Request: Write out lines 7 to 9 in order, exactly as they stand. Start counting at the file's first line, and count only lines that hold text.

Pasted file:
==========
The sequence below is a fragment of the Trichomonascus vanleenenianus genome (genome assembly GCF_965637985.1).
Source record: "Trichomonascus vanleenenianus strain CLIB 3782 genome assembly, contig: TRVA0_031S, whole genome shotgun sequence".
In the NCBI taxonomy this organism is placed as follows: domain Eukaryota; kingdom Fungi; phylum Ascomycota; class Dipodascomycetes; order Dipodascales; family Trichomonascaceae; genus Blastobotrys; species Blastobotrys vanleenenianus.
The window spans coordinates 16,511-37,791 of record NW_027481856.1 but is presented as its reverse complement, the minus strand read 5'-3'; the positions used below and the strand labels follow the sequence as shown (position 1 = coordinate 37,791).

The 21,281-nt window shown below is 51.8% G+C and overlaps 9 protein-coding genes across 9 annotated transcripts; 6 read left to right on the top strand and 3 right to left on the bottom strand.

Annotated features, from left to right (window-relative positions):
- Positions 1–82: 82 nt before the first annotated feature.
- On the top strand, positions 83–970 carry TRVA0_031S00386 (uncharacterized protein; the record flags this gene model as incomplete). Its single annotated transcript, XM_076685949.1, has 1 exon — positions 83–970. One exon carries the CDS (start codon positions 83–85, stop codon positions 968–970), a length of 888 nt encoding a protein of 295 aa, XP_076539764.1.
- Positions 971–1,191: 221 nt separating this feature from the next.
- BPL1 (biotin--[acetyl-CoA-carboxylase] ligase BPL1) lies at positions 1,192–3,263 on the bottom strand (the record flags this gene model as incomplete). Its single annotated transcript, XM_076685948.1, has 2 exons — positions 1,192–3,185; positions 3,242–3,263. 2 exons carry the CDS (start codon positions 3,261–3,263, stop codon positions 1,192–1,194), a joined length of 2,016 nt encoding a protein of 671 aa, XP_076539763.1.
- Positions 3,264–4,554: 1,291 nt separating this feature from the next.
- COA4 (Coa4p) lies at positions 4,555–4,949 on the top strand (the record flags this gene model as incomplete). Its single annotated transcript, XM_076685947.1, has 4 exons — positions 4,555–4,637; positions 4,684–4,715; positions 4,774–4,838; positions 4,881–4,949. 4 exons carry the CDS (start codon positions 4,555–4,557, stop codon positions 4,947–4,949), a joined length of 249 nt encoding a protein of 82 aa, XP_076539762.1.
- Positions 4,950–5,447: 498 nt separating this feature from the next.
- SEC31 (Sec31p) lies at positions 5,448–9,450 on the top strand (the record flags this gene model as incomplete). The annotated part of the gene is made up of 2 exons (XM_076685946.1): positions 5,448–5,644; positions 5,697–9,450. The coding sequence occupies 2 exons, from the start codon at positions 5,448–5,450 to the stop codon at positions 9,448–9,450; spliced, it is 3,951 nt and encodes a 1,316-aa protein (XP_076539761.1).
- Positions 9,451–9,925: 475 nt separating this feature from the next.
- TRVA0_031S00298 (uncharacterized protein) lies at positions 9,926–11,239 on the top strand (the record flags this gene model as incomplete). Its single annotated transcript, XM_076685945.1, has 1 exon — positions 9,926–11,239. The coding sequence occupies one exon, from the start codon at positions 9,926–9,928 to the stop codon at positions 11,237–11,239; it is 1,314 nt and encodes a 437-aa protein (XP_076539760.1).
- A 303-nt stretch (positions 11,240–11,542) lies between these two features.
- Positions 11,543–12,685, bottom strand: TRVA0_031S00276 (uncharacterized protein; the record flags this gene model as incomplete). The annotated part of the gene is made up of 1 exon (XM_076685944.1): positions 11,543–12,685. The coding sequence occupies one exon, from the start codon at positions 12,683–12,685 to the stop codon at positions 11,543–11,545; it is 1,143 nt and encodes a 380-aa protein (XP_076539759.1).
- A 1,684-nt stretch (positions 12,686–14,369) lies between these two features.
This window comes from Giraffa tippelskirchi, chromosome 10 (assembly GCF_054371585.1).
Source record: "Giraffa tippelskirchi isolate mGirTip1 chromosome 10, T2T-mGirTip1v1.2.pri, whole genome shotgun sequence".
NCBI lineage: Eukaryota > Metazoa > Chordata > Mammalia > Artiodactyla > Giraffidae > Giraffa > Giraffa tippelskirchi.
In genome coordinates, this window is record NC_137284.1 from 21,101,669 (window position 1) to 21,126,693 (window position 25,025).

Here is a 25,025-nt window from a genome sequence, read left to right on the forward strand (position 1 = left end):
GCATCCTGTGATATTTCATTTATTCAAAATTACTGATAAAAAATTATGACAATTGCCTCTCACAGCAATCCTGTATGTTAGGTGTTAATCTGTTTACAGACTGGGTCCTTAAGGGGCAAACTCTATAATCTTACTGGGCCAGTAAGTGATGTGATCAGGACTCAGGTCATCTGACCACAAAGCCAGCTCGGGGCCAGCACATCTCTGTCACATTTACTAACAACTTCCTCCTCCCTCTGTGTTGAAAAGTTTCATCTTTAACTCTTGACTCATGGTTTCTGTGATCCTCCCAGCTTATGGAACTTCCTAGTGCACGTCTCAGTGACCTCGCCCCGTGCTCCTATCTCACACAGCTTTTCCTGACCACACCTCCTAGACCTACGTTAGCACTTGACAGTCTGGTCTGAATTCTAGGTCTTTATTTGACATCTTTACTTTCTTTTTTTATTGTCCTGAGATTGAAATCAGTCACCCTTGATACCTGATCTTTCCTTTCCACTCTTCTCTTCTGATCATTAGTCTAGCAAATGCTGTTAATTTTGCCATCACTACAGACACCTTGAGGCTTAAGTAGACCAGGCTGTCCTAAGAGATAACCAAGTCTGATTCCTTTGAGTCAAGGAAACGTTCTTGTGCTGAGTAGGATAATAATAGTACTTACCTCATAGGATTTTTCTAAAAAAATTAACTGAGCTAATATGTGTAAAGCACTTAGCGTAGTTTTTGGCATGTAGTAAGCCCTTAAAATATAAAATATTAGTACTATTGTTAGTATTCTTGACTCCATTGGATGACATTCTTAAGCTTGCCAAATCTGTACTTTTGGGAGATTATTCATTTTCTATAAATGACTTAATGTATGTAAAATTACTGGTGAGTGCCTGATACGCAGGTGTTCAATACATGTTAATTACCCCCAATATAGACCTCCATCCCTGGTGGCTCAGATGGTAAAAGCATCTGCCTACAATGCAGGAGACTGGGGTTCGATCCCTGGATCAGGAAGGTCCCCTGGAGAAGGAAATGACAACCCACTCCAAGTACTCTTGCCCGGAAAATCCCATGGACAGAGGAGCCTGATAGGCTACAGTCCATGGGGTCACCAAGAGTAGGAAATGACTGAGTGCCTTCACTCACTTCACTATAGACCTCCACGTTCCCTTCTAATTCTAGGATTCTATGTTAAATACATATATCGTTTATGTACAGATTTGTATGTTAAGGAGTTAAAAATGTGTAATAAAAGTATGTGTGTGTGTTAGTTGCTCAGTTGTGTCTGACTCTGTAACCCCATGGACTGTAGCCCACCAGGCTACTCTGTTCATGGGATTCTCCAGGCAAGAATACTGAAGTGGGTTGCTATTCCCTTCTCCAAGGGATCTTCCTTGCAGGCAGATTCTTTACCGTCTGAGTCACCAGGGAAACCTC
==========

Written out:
- Positions 1–82: 82 nt before the first annotated feature.
- On the top strand, positions 83–970 carry TRVA0_031S00386 (uncharacterized protein; the record flags this gene model as incomplete). Its single annotated transcript, XM_076685949.1, has 1 exon — positions 83–970. One exon carries the CDS (start codon positions 83–85, stop codon positions 968–970), a length of 888 nt encoding a protein of 295 aa, XP_076539764.1.
- Positions 971–1,191: 221 nt separating this feature from the next.